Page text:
We are zooming toward the end of the school year at warp speed!
Nevertheless, we have found time to tie up the plate waste project. Kacie presented the five day data to our class last week. Other noted guests were the director of our district's food cooperative, and our head chef, Emily. I appreciated that Kacie put together a slide show presentation that showed students both a) an adult's real life use of the scientific method and b) an adult's real life use of presentation software. The discussion that followed brought to light issues including required serving sizes, our school's continued quest for a permanent composting situation, and how to share what we've learned with the rest of the school community.
In between field trips and other end-of-the-year merriment, students have been working on self selected projects. Two pairs of students made educational posters to put up in the public places in the building, another pair of students are working on a letter to the editor of the local paper. A handful of students are working with our technology educator to create educational brochures about our findings and a group of four students created a skit, which they performed in all school assembly this morning. The moral: Eat the food you take. Finally, one student was inspired by Kacie's presentation and created her own four-slide presentation that she shared after the skit.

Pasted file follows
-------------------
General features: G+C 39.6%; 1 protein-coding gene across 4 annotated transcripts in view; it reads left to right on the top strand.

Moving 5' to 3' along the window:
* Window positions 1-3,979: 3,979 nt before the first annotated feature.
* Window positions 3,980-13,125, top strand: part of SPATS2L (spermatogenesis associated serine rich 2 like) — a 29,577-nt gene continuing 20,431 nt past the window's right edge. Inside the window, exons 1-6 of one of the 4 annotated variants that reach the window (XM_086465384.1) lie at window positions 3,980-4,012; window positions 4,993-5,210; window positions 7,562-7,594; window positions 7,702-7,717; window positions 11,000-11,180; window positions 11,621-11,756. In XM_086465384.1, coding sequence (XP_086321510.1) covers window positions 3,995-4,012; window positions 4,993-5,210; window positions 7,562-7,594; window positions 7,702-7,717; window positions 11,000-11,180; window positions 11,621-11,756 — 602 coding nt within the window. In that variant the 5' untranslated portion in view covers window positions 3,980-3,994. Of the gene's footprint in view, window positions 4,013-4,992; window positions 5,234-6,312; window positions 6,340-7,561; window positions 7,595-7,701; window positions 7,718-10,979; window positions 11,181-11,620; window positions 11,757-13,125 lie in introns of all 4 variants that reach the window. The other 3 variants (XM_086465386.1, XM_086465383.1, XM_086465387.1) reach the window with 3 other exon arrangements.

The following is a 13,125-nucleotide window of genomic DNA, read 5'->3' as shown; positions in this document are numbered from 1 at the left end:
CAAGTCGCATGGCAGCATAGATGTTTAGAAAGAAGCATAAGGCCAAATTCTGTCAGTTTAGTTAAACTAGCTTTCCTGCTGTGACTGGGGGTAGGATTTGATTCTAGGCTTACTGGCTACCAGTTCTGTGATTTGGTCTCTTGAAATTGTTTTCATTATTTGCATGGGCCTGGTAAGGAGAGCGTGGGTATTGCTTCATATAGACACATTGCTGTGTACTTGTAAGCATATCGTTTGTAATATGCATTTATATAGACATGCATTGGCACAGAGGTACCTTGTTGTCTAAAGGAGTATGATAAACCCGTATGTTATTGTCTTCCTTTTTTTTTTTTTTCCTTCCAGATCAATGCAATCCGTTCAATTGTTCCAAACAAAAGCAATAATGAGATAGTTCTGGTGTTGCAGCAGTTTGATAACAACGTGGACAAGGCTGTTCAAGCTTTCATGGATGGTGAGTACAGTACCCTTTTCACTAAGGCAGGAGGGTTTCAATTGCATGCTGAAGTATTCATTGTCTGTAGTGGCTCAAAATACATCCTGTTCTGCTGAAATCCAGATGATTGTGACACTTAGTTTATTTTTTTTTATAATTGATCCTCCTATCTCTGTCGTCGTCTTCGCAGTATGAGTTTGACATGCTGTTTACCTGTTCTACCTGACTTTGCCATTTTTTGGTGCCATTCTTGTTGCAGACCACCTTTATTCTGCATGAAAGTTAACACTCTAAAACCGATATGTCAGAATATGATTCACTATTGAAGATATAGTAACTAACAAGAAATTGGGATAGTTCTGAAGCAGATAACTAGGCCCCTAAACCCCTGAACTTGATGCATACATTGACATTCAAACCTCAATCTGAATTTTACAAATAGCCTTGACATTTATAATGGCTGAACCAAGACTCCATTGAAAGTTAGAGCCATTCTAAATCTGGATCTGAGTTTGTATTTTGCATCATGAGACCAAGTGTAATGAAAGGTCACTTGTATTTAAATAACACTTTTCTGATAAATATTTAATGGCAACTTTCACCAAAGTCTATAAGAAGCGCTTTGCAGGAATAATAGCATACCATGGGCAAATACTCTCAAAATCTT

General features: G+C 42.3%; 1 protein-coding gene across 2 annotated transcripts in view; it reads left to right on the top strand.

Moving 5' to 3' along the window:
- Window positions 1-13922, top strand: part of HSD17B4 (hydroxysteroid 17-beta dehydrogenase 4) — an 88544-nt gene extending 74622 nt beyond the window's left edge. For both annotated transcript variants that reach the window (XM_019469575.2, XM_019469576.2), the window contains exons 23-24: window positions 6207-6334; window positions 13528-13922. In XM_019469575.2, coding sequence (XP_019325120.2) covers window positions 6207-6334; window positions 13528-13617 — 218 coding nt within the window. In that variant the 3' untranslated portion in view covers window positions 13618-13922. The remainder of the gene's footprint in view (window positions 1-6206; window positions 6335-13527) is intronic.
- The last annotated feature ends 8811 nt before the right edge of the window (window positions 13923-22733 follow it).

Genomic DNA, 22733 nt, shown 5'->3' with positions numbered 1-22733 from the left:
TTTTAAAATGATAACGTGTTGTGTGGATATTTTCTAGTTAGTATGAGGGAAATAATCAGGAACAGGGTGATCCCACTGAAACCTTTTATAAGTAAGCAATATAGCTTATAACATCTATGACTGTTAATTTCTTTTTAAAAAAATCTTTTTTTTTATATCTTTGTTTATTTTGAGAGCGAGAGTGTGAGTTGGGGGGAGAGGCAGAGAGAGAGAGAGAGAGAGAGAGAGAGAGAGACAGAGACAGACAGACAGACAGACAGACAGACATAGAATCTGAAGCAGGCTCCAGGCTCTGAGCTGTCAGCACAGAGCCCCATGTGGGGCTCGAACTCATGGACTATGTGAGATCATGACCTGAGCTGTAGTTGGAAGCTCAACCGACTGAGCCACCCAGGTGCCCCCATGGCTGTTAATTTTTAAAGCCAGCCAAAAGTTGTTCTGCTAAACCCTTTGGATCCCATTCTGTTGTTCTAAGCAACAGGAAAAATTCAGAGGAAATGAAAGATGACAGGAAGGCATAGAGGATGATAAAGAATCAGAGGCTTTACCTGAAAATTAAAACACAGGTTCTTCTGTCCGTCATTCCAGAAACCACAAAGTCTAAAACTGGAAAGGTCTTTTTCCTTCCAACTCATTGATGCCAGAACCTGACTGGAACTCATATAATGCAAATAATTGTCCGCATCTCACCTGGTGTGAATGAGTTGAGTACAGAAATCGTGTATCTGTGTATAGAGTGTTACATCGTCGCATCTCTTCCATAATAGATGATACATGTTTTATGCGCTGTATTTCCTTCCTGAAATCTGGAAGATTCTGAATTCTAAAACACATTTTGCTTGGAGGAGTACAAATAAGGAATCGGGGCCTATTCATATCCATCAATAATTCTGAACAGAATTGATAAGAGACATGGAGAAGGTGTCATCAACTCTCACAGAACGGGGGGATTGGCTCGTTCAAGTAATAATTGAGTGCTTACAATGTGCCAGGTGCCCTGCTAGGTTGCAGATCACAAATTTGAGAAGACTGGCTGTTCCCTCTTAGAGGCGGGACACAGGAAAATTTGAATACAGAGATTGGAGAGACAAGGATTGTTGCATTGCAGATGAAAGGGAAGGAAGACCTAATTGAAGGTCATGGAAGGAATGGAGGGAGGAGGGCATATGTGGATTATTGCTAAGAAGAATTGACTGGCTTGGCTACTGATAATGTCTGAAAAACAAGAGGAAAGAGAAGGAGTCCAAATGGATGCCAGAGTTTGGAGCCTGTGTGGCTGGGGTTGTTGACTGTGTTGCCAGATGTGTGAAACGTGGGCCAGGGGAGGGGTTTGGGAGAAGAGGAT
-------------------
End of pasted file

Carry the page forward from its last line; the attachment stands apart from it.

As always, there are several tensions with these sorts of projects. The group dynamic, what information to present, a looming deadline. Helping students navigate them is a big part of project-based learning. It's something I am still refining in my teaching. When it's working, a group of students goes off to work for an hour and comes back with a skit that's ready to present, as was the case this week. That focus and independence...that is what I hope to build up in my students. When it happens, it is almost magical.